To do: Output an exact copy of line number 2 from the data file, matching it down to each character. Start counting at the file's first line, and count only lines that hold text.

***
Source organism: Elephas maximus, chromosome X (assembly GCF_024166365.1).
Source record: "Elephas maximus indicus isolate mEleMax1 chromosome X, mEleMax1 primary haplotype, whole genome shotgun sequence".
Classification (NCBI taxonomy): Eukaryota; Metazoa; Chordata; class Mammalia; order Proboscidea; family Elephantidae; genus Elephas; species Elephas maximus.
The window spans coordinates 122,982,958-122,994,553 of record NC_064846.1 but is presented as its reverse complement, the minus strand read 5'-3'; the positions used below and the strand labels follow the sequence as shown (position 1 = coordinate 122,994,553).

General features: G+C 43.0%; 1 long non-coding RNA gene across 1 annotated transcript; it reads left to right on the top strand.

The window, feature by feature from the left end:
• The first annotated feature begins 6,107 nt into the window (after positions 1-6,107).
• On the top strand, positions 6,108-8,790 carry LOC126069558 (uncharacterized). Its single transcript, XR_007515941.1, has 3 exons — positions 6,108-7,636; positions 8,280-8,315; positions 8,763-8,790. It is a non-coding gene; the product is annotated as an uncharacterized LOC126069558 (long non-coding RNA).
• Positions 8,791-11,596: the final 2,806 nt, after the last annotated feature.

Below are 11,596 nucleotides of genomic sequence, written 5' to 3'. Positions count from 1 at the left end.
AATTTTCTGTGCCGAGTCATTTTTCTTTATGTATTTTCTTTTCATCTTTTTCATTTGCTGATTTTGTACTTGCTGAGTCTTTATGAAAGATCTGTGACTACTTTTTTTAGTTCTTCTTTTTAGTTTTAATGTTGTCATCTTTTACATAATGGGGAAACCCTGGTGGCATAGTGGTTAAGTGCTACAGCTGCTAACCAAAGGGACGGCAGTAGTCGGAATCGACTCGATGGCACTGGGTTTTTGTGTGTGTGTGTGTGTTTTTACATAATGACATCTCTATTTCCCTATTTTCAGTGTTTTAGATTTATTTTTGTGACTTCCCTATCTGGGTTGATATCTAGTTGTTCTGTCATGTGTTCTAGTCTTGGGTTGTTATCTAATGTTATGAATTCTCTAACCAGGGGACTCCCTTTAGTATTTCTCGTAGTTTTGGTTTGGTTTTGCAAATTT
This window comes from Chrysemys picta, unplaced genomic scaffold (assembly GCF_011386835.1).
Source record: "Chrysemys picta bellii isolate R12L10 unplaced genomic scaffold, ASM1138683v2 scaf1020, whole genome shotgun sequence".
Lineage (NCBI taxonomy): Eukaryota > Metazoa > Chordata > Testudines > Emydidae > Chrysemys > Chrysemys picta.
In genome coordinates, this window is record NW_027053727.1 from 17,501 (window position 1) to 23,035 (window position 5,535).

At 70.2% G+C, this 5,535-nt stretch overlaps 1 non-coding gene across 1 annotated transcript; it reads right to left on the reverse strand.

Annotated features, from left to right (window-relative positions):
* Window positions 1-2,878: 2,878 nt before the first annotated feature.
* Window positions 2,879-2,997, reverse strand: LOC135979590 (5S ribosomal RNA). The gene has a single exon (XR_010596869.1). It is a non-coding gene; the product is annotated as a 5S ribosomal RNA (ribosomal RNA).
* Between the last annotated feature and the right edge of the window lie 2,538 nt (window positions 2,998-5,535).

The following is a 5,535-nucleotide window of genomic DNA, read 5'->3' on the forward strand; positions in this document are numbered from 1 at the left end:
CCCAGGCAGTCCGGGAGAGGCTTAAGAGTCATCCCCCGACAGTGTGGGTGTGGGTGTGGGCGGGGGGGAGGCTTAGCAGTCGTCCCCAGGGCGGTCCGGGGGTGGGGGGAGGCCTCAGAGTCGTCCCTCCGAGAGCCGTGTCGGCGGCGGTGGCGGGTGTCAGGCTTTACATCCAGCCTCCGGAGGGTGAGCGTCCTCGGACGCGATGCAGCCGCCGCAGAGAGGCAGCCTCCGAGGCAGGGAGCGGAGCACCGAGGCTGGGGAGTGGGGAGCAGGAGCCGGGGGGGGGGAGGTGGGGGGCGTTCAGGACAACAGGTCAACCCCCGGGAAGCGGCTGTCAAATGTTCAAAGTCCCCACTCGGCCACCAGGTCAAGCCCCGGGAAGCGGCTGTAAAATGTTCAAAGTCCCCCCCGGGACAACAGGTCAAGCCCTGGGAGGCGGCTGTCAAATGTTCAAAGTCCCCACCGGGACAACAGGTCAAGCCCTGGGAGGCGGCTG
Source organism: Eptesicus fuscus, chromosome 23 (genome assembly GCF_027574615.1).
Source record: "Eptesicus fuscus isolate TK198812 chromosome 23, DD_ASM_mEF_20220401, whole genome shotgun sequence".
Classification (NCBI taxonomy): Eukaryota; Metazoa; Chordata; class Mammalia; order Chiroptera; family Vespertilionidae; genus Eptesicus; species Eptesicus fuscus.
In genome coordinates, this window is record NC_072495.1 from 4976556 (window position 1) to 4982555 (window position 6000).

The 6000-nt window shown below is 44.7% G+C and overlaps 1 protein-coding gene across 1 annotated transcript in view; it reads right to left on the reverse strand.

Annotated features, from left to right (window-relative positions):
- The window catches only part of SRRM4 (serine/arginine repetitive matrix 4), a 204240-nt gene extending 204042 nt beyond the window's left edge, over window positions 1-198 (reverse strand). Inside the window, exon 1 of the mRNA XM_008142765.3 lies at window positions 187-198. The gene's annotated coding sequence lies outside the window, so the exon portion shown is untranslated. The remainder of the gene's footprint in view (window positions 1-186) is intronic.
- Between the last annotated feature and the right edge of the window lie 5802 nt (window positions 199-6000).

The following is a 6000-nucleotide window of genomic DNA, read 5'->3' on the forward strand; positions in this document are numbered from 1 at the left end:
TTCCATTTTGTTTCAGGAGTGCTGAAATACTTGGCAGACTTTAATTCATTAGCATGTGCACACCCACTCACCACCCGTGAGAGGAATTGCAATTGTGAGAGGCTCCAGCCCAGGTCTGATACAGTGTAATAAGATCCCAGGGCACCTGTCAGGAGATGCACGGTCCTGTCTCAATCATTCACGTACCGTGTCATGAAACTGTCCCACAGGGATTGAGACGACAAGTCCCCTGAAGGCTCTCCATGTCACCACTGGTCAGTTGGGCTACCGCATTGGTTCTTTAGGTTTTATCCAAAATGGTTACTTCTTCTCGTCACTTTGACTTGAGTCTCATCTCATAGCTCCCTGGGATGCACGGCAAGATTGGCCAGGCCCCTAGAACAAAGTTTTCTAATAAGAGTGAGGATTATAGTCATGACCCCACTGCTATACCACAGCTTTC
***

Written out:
Source record: "Elephas maximus indicus isolate mEleMax1 chromosome X, mEleMax1 primary haplotype, whole genome shotgun sequence".